The temperature profiles of three windrows demonstrate that the management of the piles was done adequately to facilitate optimum composting process, though they differ from pile to pile. From the beginning of composting process, till to the end of the incubation  period, the organic carbon decreases while the total nitrogen increases. The evolution of C/N ratio and NH4+  along the composting time in the 3 composted piles found to be inadequate for determining compost maturity.The daily respiration shows a similar decreasing trend over increasing of composting time.. However,  the values differ consistently from pile to pile making  difficult to use this parameter as indicator of  compost maturity.The values of microbial biomass C and metabolic quotients are also not consistent across the piles. The DEE extractable lipids content decreased sharply while the CHCl3 extractable lipids decreased slowly in all the composting piles along the incubation period. However, it was not possible to identify the compost maturity based on extractable lipids except for  pile P2. The germination index (%) gave differentiate results. Till to the the end of composting process, toxicity problems were found for pile 1 and 2.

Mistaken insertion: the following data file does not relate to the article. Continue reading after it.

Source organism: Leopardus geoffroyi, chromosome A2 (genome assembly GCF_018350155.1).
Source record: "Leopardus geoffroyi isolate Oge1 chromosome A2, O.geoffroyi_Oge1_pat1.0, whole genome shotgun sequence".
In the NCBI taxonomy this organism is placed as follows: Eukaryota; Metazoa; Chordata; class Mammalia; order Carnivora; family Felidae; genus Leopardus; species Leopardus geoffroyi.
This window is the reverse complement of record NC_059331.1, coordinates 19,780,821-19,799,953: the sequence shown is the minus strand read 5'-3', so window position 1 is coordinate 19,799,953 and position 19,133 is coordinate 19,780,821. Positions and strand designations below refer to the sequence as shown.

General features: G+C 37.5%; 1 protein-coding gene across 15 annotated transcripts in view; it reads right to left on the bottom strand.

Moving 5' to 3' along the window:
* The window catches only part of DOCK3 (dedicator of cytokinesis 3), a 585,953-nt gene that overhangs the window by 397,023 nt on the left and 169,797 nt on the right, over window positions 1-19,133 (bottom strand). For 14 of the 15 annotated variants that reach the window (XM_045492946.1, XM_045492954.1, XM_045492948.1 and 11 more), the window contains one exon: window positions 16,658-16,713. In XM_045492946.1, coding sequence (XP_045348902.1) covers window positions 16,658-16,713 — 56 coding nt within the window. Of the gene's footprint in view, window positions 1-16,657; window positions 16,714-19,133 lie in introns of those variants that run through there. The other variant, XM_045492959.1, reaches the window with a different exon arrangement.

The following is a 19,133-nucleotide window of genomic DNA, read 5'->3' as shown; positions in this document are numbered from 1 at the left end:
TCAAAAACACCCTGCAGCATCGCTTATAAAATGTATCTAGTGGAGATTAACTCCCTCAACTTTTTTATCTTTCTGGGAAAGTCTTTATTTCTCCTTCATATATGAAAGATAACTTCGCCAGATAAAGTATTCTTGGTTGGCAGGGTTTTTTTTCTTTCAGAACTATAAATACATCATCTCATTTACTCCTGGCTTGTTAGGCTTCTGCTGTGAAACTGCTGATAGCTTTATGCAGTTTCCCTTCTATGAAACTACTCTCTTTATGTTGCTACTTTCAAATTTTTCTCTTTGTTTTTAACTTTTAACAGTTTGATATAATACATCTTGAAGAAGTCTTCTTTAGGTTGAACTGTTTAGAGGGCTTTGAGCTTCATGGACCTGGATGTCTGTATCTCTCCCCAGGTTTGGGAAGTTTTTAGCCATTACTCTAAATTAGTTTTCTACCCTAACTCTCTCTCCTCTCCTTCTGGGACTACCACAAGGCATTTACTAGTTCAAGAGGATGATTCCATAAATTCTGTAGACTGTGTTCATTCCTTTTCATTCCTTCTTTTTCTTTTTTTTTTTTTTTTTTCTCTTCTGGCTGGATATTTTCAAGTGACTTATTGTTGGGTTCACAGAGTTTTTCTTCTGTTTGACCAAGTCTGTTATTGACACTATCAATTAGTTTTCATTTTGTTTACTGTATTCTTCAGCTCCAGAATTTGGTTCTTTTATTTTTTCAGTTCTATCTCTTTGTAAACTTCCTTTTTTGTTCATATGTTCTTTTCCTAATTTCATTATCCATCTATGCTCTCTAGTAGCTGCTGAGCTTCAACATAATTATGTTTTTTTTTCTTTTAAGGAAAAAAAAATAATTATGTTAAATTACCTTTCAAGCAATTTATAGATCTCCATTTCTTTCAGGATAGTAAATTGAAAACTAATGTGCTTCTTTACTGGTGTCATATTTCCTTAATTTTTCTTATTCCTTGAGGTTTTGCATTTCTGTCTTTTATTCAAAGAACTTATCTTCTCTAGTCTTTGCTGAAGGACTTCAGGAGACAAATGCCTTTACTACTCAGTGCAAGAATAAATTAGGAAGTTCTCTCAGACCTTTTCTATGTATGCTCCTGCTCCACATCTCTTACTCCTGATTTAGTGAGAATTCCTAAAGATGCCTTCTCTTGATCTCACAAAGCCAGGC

It is evident that that none of the single parameter is applicable to identify compost maturity in the case of the organic waste used here. Thus, a careful selection of parameters and a optimum value for each selected parameter are necessary on the basis of the characteristics of the starting waste.